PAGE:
BACKGROUND: Hepatitis C Virus (HCV) infection is a public health problem worldwide, with particular relevance in multi-transfused patients given that HCV is principally transmitted by exposure to infected blood. STUDY DESIGN: Between February and September 2003 a cross-sectional study was carried out in four hospital centres in Bogotá and Medellin, Colombia, to determine the risk factors for HCV infection in 500 multi-transfused patients. RESULTS: The study population was distributed in five groups: haemophilia, haemodyalsis, acute bleeding, ontological illnesses and sickle cell disease or thalassemia...
December 2005: Journal of Clinical Virology: the Official Publication of the Pan American Society for Clinical Virology
Mohsen A F El-Hazmi
The genetic disorders are chronic in nature and, therefore, require continuous support and health care. Consequently, the genetic diseases cause formidable economic and psychosocial burdens on the family with negative reflection on the community at large. The genetic diseases are a heterogeneous group that result in varieties of chronic health ailment as a result of defects in the genetic material. The congenital malformations and some genetic defects may result from exposure to radiation, pharmaceutical drugs, the exposure of the mother during pregnancy to certain infectious diseases, such as rubella, toxoplasma or viruses...
November 2004: Saudi Medical Journal
Roland W Herzog, Volder R Arruda
The past 3 years have been characterized by a number of impressive advances as well as setbacks in gene therapy for genetic disease. Children with X-linked severe combined immunodeficiency disorder (SCID-X1) have shown almost complete reconstitution of their immune system after receiving retrovirally transduced autologous CD34+ hematopoietic stem cells (HSCs). However, two of 11 treated patients subsequently developed a leukemia-like disease probablydue to the undesired activation of an oncogene. Gene transfer to HSCs resulted in substantial correction of immune function and multi-lineage engraftment in two patients with adenosine deaminase (ADA)-SCID...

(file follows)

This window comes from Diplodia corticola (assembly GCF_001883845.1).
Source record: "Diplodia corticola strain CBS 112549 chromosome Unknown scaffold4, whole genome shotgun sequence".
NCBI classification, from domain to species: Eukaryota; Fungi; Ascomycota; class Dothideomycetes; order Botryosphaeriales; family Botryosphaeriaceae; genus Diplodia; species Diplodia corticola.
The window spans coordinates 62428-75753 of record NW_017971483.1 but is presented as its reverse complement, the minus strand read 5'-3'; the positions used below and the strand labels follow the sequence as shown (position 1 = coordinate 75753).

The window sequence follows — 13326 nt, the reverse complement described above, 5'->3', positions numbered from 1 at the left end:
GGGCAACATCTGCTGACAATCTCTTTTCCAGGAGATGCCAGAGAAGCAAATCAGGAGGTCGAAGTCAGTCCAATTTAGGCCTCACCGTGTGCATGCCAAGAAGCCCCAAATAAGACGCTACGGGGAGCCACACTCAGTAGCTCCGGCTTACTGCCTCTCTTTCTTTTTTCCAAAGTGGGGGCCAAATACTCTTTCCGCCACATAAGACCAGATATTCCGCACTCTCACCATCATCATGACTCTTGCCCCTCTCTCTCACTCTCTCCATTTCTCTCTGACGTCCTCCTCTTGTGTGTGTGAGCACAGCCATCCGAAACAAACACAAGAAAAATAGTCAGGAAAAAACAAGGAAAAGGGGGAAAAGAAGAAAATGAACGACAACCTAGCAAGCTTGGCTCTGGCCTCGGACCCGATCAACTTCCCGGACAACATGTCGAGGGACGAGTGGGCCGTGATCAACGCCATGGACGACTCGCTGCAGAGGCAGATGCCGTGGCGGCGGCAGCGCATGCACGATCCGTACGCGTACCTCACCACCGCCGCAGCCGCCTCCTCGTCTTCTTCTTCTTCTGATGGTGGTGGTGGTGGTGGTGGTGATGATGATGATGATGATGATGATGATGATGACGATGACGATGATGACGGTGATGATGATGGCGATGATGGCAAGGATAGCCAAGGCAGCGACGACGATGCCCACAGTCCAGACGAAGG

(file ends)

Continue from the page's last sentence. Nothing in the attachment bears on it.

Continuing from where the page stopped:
July 2003: Expert Review of Cardiovascular Therapy
R W Herzog, J N Hagstrom
The year 2000 saw the first successful treatment of a genetic disorder by gene therapy. Pediatric patients with X-linked severe combined immunodeficiency disorder (SCID-X1) received autologous CD34+ hematopoietic cells following ex vivo gene transfer using a retroviral vector, with subsequent demonstration of improved immune responses. A number of preclinical and clinical studies have been conducted with the aim of developing gene therapy for hemophilia, Fanconi anemia, sickle cell disease, beta-thalassemia, chronic granulomatous disease, and other inherited hematological disorders...
2001: American Journal of Pharmacogenomics: Genomics-related Research in Drug Development and Clinical Practice
Y Verlinsky, S Rechitsky, O Verlinsky, V Ivachnenko, A Lifchez, B Kaplan, J Moise, J Valle, A Borkowski, J Nefedova, E Goltsman, C Strom, A Kuliev
Preventive measures for single-gene disorders are currently based on carrier screening in pregnancy and prenatal diagnosis. Although this has been extremely effective for preventing new cases of common inherited conditions, the major limitation is still termination of 25% of wanted pregnancies following detection of affected fetuses. To overcome this important problem, we developed a method for prepregnancy genetic testing that involves DNA analysis of the first and second polar bodies, which are extruded during maturation and fertilization of oocytes...
1999: Genetic Testing
G M Mody, B Cassim
The rheumatologic manifestations of hemophilia and the hemoglobinopathies have been previously reviewed. Recent observations on the management and complications of these disorders are presented. Although rheumatologic manifestations are well recognized in leukemias and lymphomas, most of the observations have been based on small series of patients and case reports. This review focuses on leukemias and lymphomas, and brief reference is made to the myelodysplastic syndromes.